Dad's Army (1968–1977)
7.4/10
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2 user

The Man and the Hour 

After Dunkirk, coastal town Walmington-on-Sea's banker, Rotarian and alderman George Mainwaring, a commissioned 'veteran' without actual war experience, appoints himself commander of the ... See full summary »

Director:

David Croft (uncredited)

Writers:

Jimmy Perry (by), David Croft (by) | 3 more credits »
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Cast

Episode complete credited cast:
Arthur Lowe ... Capt. George Mainwaring
John Le Mesurier ... Sgt. Arthur Wilson
Clive Dunn ... LCpl. Jack Jones
John Laurie ... Pte. James Frazer
James Beck ... Pte. Joe Walker
Arnold Ridley ... Pte. Charles Godfrey
Ian Lavender ... Pte. Frank Pike
Janet Davies ... Mrs. Mavis Pike
Caroline Dowdeswell Caroline Dowdeswell ... Janet King
John Ringham ... Bracewell
Bill Pertwee ... Chief Warden Hodges
Neville Hughes Neville Hughes ... the Soldier
Bud Flanagan Bud Flanagan ... The Voice of (voice)
E.V.H. Emmett E.V.H. Emmett ... The Voice of (voice)
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Storyline

After Dunkirk, coastal town Walmington-on-Sea's banker, Rotarian and alderman George Mainwaring, a commissioned 'veteran' without actual war experience, appoints himself commander of the local defense committee, with his bank staff, chief clerk Arthur Wilson and junior Frank Pike. They enroll town volunteers for the Local Defence Force, although mostly unfit and/or over the 55 age limit and almost no military supplies are available. Written by KGF Vissers

Plot Summary | Add Synopsis

Plot Keywords:

sabotage | present | gift | blackmail | bomb | See All (5) »

Genres:

Comedy | War

Certificate:

See all certifications »
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Details

Country:

UK

Release Date:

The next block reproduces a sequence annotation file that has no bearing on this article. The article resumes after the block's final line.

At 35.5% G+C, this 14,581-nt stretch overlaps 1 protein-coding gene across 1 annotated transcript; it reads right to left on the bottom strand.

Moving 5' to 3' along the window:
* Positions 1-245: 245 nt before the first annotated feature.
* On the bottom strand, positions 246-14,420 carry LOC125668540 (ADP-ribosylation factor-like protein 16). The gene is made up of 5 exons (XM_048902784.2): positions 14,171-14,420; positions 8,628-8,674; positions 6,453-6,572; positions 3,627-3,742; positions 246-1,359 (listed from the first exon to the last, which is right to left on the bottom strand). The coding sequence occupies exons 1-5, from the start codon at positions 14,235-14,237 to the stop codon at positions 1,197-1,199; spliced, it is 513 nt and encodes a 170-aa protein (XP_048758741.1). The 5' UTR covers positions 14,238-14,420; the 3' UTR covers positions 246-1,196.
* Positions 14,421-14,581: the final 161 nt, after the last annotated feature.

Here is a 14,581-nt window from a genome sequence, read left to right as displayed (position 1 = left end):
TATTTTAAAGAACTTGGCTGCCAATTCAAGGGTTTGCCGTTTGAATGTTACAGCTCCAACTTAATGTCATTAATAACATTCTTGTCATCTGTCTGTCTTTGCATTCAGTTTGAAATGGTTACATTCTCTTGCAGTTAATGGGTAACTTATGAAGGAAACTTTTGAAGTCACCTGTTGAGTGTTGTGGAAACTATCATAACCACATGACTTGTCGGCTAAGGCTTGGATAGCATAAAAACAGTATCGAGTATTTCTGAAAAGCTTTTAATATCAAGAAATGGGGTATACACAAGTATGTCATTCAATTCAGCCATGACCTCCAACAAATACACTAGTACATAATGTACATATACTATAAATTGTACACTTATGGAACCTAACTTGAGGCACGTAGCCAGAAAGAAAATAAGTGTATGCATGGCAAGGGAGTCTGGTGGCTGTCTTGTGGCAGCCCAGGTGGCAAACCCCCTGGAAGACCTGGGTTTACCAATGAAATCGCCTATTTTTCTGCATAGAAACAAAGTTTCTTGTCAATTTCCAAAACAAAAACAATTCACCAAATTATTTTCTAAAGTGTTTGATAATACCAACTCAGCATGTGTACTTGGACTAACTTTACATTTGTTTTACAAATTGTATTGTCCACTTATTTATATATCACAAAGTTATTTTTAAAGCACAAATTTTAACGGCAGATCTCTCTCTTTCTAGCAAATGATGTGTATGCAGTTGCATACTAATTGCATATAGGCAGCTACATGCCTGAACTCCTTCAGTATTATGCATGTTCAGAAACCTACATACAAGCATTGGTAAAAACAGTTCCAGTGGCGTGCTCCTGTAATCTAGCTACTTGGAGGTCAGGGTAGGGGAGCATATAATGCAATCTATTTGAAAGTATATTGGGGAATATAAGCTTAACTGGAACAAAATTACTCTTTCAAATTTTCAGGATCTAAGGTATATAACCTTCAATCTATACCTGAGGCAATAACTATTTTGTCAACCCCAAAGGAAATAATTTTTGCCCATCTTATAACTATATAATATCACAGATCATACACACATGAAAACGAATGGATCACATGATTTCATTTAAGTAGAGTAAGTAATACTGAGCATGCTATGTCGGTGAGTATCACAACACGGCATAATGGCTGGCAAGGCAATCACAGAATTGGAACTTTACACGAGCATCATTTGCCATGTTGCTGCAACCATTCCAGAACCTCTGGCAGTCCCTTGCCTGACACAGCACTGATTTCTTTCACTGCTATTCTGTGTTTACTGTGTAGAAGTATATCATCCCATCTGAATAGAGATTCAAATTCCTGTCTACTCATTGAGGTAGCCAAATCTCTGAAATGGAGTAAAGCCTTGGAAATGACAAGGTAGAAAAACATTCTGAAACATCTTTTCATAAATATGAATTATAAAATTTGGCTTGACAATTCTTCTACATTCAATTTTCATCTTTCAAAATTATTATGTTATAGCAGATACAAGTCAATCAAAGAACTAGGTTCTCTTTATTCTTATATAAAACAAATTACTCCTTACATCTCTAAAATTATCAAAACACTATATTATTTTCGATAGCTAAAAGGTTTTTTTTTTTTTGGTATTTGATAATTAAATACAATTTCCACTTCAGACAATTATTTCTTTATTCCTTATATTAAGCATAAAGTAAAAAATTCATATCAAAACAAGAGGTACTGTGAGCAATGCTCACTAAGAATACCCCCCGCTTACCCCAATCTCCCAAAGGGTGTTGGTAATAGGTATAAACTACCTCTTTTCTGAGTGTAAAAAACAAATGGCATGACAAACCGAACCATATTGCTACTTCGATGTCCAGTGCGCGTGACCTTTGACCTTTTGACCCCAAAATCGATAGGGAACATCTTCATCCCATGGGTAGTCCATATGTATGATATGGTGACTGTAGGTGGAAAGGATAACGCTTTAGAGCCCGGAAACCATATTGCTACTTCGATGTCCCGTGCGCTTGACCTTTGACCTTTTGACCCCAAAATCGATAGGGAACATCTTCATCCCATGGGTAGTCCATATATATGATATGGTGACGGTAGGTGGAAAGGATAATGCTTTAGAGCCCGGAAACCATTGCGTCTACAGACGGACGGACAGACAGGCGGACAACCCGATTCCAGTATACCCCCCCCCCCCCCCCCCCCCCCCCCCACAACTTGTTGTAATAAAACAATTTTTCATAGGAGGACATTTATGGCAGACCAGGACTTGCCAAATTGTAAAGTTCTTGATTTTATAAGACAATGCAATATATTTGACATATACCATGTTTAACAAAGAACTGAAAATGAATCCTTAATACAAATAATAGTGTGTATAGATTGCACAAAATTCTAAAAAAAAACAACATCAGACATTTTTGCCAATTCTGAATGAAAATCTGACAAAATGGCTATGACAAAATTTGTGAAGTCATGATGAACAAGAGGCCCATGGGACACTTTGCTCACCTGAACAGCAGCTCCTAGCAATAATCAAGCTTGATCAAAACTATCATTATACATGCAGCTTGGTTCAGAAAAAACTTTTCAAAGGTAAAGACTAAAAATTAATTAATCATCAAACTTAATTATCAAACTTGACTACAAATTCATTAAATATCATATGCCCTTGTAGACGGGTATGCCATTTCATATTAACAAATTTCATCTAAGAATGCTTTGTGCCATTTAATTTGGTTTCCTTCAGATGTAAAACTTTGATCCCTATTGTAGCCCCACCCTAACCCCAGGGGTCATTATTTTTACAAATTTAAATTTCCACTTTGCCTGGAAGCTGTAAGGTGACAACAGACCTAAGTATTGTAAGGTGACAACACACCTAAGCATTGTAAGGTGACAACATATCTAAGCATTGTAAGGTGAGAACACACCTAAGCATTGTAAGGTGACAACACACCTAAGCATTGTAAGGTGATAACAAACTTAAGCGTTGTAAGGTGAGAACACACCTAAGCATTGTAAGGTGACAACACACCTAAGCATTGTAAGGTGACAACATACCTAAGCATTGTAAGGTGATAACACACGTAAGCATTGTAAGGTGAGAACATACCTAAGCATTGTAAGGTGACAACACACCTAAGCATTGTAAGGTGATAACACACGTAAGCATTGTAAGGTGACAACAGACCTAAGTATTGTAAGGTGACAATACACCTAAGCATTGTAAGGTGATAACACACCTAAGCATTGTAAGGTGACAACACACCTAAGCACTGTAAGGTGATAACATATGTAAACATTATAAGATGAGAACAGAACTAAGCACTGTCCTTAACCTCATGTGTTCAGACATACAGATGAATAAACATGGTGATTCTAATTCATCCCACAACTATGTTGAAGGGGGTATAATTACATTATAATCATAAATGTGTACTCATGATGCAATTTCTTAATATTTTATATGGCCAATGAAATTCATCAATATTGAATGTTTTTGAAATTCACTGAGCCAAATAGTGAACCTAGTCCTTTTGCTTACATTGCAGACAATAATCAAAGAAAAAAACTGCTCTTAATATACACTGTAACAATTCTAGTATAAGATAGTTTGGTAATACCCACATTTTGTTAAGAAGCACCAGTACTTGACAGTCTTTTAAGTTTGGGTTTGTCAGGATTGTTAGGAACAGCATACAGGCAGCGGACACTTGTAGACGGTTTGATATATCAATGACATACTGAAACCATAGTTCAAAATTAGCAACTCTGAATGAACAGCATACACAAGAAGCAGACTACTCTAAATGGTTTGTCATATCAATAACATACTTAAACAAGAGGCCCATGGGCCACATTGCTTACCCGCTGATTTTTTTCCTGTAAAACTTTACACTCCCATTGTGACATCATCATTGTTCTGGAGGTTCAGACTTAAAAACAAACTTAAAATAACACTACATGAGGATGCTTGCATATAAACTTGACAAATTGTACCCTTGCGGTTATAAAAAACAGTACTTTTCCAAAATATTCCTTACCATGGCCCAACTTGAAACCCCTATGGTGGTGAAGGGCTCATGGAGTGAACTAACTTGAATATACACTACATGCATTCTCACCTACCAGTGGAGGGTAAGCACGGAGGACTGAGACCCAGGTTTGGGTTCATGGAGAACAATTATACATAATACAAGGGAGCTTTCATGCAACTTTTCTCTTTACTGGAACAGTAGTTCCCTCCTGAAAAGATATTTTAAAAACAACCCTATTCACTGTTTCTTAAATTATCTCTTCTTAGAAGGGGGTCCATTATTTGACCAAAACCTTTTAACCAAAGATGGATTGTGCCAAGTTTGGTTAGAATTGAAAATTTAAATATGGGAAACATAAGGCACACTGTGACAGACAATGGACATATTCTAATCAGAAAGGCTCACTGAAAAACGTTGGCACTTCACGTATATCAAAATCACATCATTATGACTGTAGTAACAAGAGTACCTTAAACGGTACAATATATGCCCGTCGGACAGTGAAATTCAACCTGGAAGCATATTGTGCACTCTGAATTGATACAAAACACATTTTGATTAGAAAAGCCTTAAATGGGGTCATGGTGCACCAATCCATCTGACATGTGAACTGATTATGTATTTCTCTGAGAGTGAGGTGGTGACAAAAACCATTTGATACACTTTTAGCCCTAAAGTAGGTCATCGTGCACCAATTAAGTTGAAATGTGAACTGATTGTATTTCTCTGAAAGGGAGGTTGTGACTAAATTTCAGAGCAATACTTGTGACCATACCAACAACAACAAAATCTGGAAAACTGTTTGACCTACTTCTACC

31 July 1968 (UK) See more »

Filming Locations:

England, UK

Company Credits

Show more on IMDbPro »

Technical Specs

Runtime:

| (77 episodes)

Sound Mix:

Mono

Aspect Ratio:

1.33 : 1
See full technical specs »
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Did You Know?

Trivia

David Croft intended the ending sequence to have actual wartime footage of Nuremburg marches and newsreels of refugees being bombed behind the cast members marching which caused controversy at the BBC, forcing him and Jimmy Perry to change the outro to what it is today. See more »

Goofs

When Cpl Jones is asking for identity card on guard duty he is in the Royal Warwickshire regiment then when he is in the hall at the petrol bomb lecture, he is in the Royal West Kent regiment. See more »

Quotes

[during the platoon's first parade]
Mainwaring: Where did you get that gun?
Godfrey: Eh?
Mainwaring: The gun. Where did you get it?
Godfrey: Well it belongs to my friend, actually.
Mainwaring: I see.
[Mainwaring takes Wilson aside]
Mainwaring: He's got a friend... A gun.
Wilson: Yes, I see that, sir.
Mainwaring: Well. I am the officer. You're the sergeant. We ought to have that.
[...]
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User Reviews

 
A cracking start for what followed
2 May 2015 | by trimmerb1234See all my reviews

I think I perhaps saw this when it was transmitted in 1968. I remember not taking to the series for some reason - I found the credits with their superimposed figures rather ghostly and a little creepy. The series just didn't click with me.

47 years later I have a wholly different opinion - particularly of this the first episode. I am surprised how all the characters - and all the performances - were fully formed, up and running and how the entire ensemble clicked. This first episode revealed the likely relationship between Wilson, Pike and his mother was when Pike innocently mentions in everyone's hearing that Mrs Pike had known Mr Wilson since before he was born. Mainwaring's disapproving expression makes clear that he at least has put two and two together. Arthur Lowe's performance gives a great energy and movement to the episode - it also makes clear just how enthusiastic Mainwaring was to set up and lead Warmington on Sea's Local Defence Volunteers. Just why Mainwaring was so keen to be out of the house and be a respected man of action we gather in later episodes when we learn more about his home life. The template for the entire series seems to have been complete from the very beginning. Everything was there in finely chiselled detail, all drawn from life as it was in 1940.

By pure chance I was lucky enough to meet Jimmy Perry perhaps 10 years ago. He was jogging nearly opposite his old junior school (which had left deep and lasting impression). He was very civil, very willing to answer questions. In passing he mentioned that he had just written a book about the Dads Army series. I hadn't realised till reading the book that Pike was based on him as a youth - and that he had been the original "Stupid Boy!"


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